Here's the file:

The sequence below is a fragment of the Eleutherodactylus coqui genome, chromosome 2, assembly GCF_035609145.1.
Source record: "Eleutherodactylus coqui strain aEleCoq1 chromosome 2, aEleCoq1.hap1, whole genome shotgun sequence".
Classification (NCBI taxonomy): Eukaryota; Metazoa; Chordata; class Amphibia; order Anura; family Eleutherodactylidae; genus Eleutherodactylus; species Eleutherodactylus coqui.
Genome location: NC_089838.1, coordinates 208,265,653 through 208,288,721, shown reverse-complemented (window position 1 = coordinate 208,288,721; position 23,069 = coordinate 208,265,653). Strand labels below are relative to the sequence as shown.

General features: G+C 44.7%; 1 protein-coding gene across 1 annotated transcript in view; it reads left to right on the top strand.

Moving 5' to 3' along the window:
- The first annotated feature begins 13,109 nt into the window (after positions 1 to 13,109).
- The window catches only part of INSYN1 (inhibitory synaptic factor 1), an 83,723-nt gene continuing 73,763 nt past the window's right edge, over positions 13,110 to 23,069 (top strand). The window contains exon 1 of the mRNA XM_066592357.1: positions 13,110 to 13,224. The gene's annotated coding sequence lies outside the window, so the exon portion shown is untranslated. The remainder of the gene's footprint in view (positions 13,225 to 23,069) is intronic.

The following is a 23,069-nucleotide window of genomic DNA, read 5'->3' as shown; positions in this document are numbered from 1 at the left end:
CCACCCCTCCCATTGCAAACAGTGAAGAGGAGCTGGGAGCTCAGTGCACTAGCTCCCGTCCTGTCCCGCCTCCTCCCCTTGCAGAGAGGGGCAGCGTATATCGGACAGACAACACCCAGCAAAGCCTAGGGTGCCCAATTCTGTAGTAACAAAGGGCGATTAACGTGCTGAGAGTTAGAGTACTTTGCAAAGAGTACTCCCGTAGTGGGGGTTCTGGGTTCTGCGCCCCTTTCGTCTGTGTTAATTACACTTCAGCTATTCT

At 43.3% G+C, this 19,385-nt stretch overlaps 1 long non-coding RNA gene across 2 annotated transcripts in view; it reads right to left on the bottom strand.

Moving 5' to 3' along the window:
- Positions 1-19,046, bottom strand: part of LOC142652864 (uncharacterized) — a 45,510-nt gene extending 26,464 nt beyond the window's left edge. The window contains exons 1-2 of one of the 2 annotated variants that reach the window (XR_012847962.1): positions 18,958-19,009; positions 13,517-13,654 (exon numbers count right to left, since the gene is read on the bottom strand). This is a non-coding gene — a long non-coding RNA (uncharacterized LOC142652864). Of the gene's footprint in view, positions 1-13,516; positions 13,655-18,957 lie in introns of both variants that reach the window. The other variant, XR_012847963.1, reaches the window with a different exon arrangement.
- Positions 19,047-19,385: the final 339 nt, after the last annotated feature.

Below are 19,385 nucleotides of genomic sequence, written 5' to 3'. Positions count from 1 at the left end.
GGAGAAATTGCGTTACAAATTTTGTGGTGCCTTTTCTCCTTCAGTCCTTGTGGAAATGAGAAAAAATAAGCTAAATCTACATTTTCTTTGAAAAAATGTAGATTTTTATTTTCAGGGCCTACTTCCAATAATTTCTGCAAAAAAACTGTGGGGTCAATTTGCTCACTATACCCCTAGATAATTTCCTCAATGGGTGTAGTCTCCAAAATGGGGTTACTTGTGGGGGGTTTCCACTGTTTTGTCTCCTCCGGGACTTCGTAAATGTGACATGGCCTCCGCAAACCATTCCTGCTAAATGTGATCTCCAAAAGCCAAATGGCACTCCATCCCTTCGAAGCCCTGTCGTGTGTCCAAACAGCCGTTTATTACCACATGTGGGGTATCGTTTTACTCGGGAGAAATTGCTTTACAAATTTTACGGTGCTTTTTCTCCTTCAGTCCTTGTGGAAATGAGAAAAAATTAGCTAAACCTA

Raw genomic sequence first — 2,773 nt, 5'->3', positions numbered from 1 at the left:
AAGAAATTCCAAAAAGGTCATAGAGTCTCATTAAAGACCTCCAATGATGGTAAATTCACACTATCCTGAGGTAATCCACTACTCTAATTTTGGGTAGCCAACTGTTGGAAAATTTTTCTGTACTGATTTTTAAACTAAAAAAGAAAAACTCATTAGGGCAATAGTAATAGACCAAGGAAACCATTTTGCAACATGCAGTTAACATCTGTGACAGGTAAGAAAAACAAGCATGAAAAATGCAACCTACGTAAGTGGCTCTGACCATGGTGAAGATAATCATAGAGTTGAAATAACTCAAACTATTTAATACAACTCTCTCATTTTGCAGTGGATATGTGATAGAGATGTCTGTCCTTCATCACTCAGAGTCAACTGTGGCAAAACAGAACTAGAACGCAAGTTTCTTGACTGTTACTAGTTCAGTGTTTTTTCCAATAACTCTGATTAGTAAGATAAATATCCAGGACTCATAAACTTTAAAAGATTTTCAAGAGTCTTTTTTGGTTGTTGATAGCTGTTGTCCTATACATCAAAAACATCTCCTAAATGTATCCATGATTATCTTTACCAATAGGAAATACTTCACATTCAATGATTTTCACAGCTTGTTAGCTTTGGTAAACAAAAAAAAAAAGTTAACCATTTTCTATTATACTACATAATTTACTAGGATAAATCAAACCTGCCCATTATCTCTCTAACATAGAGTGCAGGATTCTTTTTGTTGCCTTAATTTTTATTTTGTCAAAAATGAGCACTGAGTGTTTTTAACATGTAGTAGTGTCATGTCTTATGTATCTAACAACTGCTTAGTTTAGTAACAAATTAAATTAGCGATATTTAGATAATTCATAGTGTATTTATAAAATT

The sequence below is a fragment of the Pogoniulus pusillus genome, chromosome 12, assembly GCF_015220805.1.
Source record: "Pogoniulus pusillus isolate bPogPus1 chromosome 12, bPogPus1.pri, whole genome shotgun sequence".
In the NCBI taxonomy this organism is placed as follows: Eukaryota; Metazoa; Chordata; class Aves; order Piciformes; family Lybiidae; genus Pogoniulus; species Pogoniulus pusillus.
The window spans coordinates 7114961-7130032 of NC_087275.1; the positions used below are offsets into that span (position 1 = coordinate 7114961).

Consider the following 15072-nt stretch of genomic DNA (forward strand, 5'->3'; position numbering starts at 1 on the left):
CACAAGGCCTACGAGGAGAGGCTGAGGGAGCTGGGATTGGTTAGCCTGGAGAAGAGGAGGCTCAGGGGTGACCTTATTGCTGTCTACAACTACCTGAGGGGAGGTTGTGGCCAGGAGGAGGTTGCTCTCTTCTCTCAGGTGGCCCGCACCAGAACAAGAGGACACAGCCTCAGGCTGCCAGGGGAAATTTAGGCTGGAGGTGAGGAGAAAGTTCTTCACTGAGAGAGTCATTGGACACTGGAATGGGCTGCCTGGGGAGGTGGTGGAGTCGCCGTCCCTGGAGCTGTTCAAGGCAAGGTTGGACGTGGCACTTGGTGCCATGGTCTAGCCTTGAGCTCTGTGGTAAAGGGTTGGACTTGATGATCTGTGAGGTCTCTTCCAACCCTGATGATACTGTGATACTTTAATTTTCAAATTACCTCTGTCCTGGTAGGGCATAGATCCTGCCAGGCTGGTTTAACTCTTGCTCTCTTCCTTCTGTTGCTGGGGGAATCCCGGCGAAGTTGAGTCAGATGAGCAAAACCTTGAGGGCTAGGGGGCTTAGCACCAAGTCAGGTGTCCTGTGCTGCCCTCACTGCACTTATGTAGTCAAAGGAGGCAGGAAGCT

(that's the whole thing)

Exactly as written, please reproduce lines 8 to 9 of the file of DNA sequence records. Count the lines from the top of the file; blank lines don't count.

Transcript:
- The window catches only part of INSYN1 (inhibitory synaptic factor 1), an 83,723-nt gene continuing 73,763 nt past the window's right edge, over positions 13,110 to 23,069 (top strand). The window contains exon 1 of the mRNA XM_066592357.1: positions 13,110 to 13,224. The gene's annotated coding sequence lies outside the window, so the exon portion shown is untranslated. The remainder of the gene's footprint in view (positions 13,225 to 23,069) is intronic.

The following is a 23,069-nucleotide window of genomic DNA, read 5'->3' as shown; positions in this document are numbered from 1 at the left end: